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You should never meet your heroes

  • 31-03-2011 11:43am
    #1
    Registered Users Posts: 5,831 ✭✭✭ RobAMerc


    we all here had cars we dreamed about as a youngster and some of us who are lucky enough got to own or at least drive them when we "grew up". However, there is undoubtedly a few cars we idolised as a kid which when we eventually got to drive turn out to be complete turkeys - anyone care to recount tales ?


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  • Registered Users Posts: 3,003 bijapos


    Sad to say it but for me it was an 85 Testarossa. Grew up with the Miami Vice thing and along with the Countach and later the F40 and 959 it was one of the cars I seriously wanted when I was a teenager. I had heard vague rumours about them but it was around 1997 that I got a chance to drive one in anger. I was selling my 1982 911, the buyer owned the Testa, we couldn't agree on a price so he offered me the car for a few hours some Sunday morning. My then girlfriend knew him so it wasn't as mad as it seemed.

    Anyway, we headed off one Sunday on the autobahn at about 6am, the car is hard to get into, the gears take ages to warm up, visibility is dire, I drive trucks so am well used to driving with just the side mirrors but this was seriously bad. Knowing where the front ends is nigh on impossible, the seating position is so-so but nowhere near as good as the 911. The problems relly started when we got onto the open road, although the acceleration is incredible and the sound from the V12 as good as you'll get, on the Autobahn the car was brutally unstable over 260kmh, the nose and steering feel very light at that speed and hitting 275 felt suicidal. This was seemingly an issue with the earlier cars and I think was rectified from 89 onwards.

    On country roads it is good but not as fast as you would think, it also suffered badly from brake fade compared to the 911. The owner told me that a 911 could beat it over windy hilly roads (Taunus hills near Frankfurt) and I tended to believe him.

    Having said that the acceleration is phenomenal, it looks great (especially from the back imo) and once its warmed up on open roads its a great day out.

    But my lasting opinion was disappointment, it was a bit like getting that girl you always lusted after into the sack and finding out she farts.


    1985+ferrari+testarossa+rear.jpg


  • Registered Users Posts: 5,831 ✭✭✭ RobAMerc


    nice piece bijapos- well written. pity you picked one of my idol cars to hate !
    I imagine any supercar is never going to be as good as a proper sports car - they are build for looking ridiculous in the south of France with a beautiful blonde in the passenger seat and your pink trousers bulging from the orange you stuck down it.
    Secondly - we do have to remember a lot of the cars we will be talking about need to be taken into context. I drove a 79ish 308 GTB once - was like a truck with no power steering and the gearbox was unusable till it warmed up - but it wasn't fair to compare it to the 2003 320 I was driving at the time. When I lusted after it in 79 it was light years ahead of the Austin Maxi. I cannot say it didn't live up to the hype though.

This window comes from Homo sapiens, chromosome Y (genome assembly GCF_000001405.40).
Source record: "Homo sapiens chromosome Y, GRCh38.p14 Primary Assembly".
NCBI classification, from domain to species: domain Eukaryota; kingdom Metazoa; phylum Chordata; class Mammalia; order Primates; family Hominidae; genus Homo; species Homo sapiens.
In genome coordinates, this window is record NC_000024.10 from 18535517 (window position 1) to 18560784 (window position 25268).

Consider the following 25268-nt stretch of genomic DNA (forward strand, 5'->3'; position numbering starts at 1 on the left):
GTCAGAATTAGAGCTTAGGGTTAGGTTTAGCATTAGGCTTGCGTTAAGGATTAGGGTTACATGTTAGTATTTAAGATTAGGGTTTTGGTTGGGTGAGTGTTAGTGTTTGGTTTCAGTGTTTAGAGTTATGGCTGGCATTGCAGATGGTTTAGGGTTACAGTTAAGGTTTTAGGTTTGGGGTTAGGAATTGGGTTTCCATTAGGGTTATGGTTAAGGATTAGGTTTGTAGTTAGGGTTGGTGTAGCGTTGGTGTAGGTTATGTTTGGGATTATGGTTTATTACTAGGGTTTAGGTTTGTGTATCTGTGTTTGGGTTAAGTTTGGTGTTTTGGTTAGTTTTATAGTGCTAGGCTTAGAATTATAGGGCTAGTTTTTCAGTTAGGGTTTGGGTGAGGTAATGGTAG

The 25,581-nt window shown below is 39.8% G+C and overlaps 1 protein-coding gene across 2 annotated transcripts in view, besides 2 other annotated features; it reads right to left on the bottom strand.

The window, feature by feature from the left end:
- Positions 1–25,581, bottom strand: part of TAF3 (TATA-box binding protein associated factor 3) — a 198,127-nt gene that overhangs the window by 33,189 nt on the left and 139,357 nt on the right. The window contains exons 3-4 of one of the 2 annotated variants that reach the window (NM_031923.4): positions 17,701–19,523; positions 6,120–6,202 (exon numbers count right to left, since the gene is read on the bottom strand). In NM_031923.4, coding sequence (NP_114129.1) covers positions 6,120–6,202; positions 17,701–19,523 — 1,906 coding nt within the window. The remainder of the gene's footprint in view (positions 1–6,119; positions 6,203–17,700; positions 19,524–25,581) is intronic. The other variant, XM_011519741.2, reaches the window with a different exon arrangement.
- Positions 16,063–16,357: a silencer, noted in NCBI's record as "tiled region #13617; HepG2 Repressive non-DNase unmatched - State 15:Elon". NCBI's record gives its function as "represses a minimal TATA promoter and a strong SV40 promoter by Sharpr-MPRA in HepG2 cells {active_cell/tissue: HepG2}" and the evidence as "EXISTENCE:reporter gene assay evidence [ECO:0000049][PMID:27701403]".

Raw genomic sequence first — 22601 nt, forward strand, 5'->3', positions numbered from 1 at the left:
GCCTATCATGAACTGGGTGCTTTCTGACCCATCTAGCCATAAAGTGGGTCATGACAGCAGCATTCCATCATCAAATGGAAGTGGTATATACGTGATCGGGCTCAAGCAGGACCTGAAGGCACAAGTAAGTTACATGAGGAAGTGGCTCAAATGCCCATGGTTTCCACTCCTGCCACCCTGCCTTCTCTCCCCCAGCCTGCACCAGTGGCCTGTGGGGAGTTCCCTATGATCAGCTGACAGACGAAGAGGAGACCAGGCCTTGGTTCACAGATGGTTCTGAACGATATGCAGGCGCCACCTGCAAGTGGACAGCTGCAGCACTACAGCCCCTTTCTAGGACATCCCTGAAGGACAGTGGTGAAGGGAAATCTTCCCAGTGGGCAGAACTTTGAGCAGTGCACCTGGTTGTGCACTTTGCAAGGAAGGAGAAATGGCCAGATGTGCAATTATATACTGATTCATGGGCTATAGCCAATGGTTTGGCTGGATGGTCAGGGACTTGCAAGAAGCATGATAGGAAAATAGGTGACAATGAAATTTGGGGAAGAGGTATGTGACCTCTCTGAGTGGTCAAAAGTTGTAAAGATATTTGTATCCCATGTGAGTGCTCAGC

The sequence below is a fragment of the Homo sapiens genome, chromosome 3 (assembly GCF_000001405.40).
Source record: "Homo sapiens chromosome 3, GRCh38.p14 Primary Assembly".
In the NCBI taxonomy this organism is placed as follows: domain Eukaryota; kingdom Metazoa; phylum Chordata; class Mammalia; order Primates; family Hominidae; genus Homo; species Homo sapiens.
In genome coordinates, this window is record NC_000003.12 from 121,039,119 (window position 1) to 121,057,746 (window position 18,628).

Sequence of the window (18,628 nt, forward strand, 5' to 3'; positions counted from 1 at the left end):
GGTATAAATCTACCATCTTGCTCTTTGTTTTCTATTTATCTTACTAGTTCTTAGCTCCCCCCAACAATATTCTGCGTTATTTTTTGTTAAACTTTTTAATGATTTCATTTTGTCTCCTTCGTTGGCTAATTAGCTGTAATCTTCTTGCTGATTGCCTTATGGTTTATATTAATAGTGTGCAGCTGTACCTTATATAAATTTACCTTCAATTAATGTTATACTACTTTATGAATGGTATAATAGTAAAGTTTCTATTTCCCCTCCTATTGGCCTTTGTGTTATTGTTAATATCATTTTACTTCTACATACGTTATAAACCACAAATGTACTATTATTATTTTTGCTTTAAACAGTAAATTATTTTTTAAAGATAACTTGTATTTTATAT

• Registered Users Posts: 3,003 bijapos


    LIGHTNING wrote: »
    Since most people are spoiled by modern cars it can be a big shock when u step into a classic sportscar.

    Newest thing I've ever had was an 05 Renault Master, I've almost always had cars that are 10-20+ years old. :) I agree that older cars, sports or not take a bit of getting used to, in the UK a friend has a 1950's Ford Popular, always takes a bit of getting used to when out for a spin in it.
    I remember driving a mid 70`s 911 at a track day a while ago and it was a real mule to drive hard. Still it sounded great though :)

    They can be a bit difficult, they improved greatly with age, the 993 was the pinnacle but it took them 30 odd years to get there. I also had a 1968 Porsche 912, the 911 with the 4 cylinder engine, though it lacked the power it was for me a better drive than the 6 cylinder, a lot "friendlier" in many ways especially the handling. If things improve I hope to get one in the next 12 months. I also drove the original 911 Turbo, 260bhp, 4 speed, mad acceleration in straight lines but very frightening in corners and awful Turbo lag. It was known in Germany as the widow maker for a good reason. When it bit you, it took your arse and wallet with you. Great car till it all goes horribly wrong. Today cars which are proven to be absolutely accident free go for big money in Germany as most of early Turbos got a rap at some stage in their lives.


    @RobaMerc, I didn't hate the Testarossa, maybe I expected too much from it. I had heard of its stability problem at high speeds before, maybe I just didn't want to believe it. It certainly shouldn't fall into the category of "complete turkeys" more that of "heroes you shouldn't meet" but I suppose I just wanted it to be so much more and was inevitably disappointed.